the key to lasting energy, let it all go

Nov. 2020

Fall is a time of letting go. Can you imagine what the trees might look like if, instead of letting their leaves fall, they hold onto them, year-after-year? At some point, all of the old, dead leaves will crowd out the new growth, and eventually, the tree will suffocate and die. 

In this analogy, we are the trees. Micro-traumas are our day-to-day negative experiences. Traffic on our morning commute, getting toilet paper stuck to our shoes, even reading or watching negative news can have a traumatic effect on our emotional well-being; micro-traumas are akin to the leaves of a tree. Instead of allowing these micro-traumas to fall away as the leaves of a tree in fall, we store them indefinitely, allowing them to suffocate our joy.

Visualize yourself standing on a dock, about to jump into a lake or river. Before jumping, you buckle a belt around your waist; to the belt, you attach all of life’s micro-traumas, each of these micro-traumas is represented by a rock, weighing 1-lb. After getting all of these on your belt, you jump into the water. Can you see or feel how difficult it is to keep yourself afloat?

The average person experiences micro-trauma more than 100 times per day, and we begin experiencing micro-trauma at birth. Now, I am no mathematician, but I do not think one needs to understand math to know that it would be physically impossible to do anything other than enjoy the ride to the bottom. Attachment will always bring pain and suffering. Think about breaking your leg; it hurts because the leg is attached to you. I will save the philosophical debate about bodily attachment for another day. 

How do I let go of my micro-traumas?

Great question!

One of the first exercises I like to do with my clients is ‘clearing the clutter.’ This exercise is not about cleaning, leave the dust, for now; it’s about getting rid of everything in your environment that you are tired of carrying around. 

I ask them to walk around their homes and simply examine all of their stuff. Furniture, trinkets, etc., and get rid of things that are just taking up space; they do not serve a purpose; you pack them around from house to house, forgetting the contents of the bins that are now duck taped together because they are decaying, as I’m sure, so is the shit inside them. 

Maybe you have a coffee table you have stubbed your toe on every time you walk past it. It is more than okay to say, ‘Hey, I’m just not a coffee table person, I’m a foot pillow, end-table kind of person.’

Or maybe you have stopped sitting on your couch because it has become a glorified pillow-holder. Your kids don’t sit on it anymore, they cannot put the pillows on the floor, nor can they see each other through the pillow mountains all around them, not to mention the blatant suffocating aspect of the situation. Family time has become, commenting on each other’s Facebook posts from their bedrooms. For heaven’s sake, get rid of the pillows!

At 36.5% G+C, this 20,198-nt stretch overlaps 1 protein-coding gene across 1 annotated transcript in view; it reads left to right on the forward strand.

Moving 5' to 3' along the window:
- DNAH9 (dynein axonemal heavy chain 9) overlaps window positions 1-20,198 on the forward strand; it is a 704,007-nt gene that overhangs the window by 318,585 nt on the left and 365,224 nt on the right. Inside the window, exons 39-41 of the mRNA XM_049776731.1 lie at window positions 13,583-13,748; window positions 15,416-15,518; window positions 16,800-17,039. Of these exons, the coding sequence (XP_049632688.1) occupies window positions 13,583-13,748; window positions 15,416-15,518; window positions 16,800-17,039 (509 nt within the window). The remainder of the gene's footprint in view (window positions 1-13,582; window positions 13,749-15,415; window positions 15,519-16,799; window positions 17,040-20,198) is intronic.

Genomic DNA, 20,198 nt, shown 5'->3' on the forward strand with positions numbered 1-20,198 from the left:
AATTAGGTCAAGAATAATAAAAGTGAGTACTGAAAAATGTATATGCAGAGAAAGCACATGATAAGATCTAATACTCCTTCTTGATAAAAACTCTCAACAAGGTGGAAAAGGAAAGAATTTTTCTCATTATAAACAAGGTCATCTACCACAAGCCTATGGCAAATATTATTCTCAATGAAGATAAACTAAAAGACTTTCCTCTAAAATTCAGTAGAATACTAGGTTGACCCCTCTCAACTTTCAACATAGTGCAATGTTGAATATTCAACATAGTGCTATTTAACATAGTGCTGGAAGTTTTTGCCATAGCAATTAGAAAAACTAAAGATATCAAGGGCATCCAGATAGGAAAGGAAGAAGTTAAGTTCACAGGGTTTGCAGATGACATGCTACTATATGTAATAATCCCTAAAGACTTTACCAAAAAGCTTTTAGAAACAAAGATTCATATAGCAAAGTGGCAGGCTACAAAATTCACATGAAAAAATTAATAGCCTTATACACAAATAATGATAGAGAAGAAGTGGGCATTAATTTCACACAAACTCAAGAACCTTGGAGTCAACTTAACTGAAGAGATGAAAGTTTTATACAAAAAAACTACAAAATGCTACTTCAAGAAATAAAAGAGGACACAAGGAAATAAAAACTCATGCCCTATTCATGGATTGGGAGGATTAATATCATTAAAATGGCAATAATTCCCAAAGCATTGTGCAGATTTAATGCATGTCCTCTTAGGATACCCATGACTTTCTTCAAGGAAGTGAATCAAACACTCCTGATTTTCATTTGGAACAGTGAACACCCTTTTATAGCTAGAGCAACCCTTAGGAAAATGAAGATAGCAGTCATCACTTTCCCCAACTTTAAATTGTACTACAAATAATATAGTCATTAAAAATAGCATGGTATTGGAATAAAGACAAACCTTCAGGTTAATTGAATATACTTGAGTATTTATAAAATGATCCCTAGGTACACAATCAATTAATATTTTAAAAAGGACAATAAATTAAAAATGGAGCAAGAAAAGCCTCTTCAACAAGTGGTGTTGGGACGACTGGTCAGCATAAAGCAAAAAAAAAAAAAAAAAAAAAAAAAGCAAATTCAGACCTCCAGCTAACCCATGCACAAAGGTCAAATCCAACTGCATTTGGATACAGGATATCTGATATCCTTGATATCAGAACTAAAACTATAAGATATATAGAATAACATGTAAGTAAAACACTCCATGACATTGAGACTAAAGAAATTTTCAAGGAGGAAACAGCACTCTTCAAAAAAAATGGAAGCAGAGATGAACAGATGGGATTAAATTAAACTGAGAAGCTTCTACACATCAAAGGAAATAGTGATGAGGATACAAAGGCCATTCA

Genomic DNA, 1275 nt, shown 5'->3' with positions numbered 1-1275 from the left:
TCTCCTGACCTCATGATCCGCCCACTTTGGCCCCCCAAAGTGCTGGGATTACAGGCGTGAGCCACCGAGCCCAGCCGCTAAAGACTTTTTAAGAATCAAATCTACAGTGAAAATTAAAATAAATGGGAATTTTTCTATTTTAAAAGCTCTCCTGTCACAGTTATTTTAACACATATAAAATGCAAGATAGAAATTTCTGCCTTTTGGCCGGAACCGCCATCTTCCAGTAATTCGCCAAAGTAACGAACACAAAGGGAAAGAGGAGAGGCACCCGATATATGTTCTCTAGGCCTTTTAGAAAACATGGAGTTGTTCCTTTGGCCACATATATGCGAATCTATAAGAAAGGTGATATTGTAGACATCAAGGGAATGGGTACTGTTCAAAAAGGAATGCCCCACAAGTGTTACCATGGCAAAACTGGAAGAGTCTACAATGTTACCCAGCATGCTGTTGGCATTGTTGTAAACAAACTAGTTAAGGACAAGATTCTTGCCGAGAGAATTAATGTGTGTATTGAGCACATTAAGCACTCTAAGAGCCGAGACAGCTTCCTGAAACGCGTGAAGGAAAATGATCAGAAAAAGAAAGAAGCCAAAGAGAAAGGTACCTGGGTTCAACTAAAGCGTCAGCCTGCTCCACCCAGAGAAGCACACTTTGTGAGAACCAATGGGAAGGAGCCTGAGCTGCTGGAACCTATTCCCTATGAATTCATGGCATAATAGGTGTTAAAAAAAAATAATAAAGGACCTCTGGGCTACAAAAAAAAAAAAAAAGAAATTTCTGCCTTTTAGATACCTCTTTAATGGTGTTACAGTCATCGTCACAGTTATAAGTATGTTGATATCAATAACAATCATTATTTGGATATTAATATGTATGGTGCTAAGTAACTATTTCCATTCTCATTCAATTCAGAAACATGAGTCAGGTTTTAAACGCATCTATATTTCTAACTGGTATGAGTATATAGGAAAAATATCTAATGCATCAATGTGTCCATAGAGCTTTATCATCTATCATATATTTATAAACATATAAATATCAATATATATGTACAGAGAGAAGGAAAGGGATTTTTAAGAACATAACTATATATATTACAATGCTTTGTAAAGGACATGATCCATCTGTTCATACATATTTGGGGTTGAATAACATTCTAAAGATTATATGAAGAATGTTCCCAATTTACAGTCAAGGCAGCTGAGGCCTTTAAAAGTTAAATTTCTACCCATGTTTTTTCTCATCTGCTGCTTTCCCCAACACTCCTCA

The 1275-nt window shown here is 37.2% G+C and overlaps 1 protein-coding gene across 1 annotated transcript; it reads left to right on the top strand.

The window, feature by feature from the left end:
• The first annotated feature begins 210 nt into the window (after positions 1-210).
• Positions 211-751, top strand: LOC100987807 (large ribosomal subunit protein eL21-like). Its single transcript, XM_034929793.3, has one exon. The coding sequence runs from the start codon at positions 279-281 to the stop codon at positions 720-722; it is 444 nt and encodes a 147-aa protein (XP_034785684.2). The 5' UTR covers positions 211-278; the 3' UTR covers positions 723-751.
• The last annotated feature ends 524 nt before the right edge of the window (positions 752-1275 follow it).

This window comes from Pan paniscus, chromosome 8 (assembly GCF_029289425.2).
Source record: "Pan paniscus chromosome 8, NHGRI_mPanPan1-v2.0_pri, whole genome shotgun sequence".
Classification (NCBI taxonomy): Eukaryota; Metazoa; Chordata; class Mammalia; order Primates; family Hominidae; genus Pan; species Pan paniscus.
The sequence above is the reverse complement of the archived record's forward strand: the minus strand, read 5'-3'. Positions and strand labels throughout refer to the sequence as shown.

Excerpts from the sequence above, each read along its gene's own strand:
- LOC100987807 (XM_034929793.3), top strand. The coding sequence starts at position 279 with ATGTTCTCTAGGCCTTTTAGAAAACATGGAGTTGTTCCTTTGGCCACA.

How can getting rid of stuff help me get rid of micro-trauma?

The act of getting rid of material things elicits the phenomenon of emotional stuff resurfacing for us to ‘get rid’ of. 

Though we do not realize it, most of us use our physical home as the mental imagery for our brain. We store our emotions in much the same way that we keep the stuff in our homes. Something we say in coaching, how you do one thing is how you do anything; I have found that it could not be more accurate in this case. Here is an example; someone cuts you off in traffic, instead of just honking and cussing a little, you brood on it all day. While in a grocery store’s checkout line, you see a pillow that catches your eye; you buy it to make yourself feel better about the traffic douche from earlier. You take it home and throw it on your couch. You have just assigned a physical object as a place marker for a micro-trauma. 

Deciding to get rid of that pillow is likely to cause the resurfacing of the micro-trauma associated with the pillow. I ask my clients to keep a journal and take note of everything that comes up emotionally as they get rid of the physical stuff. When they have finished clearing the clutter, I ask them to revisit their micro-trauma list. As they read through each thing, they forgive the person for their action that brought them pain and forgive themself for holding on to it emotionally and physically, then they get rid of it and move on. 

This exercise has proven surprisingly powerful in boosting my client’s overall energy. They report feeling lighter. While energy does not have a measurable weight, it does have momentum. Momentum is the force or speed of movement. It’s like you have the universes’ most powerful fan aimed at you. You try to get to the fan and turn it off, but the wind generated by it makes it impossible. Learn to be like the trees and let it go. 

Five things you can do with your ‘junk’

  1. Sell it – One man’s trash is another man’s treasure. It’s true; however, if you go with this option, give yourself a harsh deadline; if the stuff has not sold online after ten days or did not sell in a weekend yard sale, throw it away.
  2. Break it or burn it – There is something powerfully uplifting about destroying something that has been weighing you down. 
  3. Repurpose it – Can you break it down and turn it into art or something more useful? Are you going to do this immediately? If not, trash it. A garage full of “maybe projects” is still allowing yourself to hold onto something no longer serving you. 
  4. Throw it away – Are you starting to get the vibe that maybe you should just throw it all away from the get-go?
  5. Donate it – Giving something to someone for free so that they can make money seems foolish. Take your tax write-off receipts, add them up, and let that be a lesson to change your relationship to money and not make purchases when you feel any emotion. 

Don’t forget to wash your hands.

Talk soon.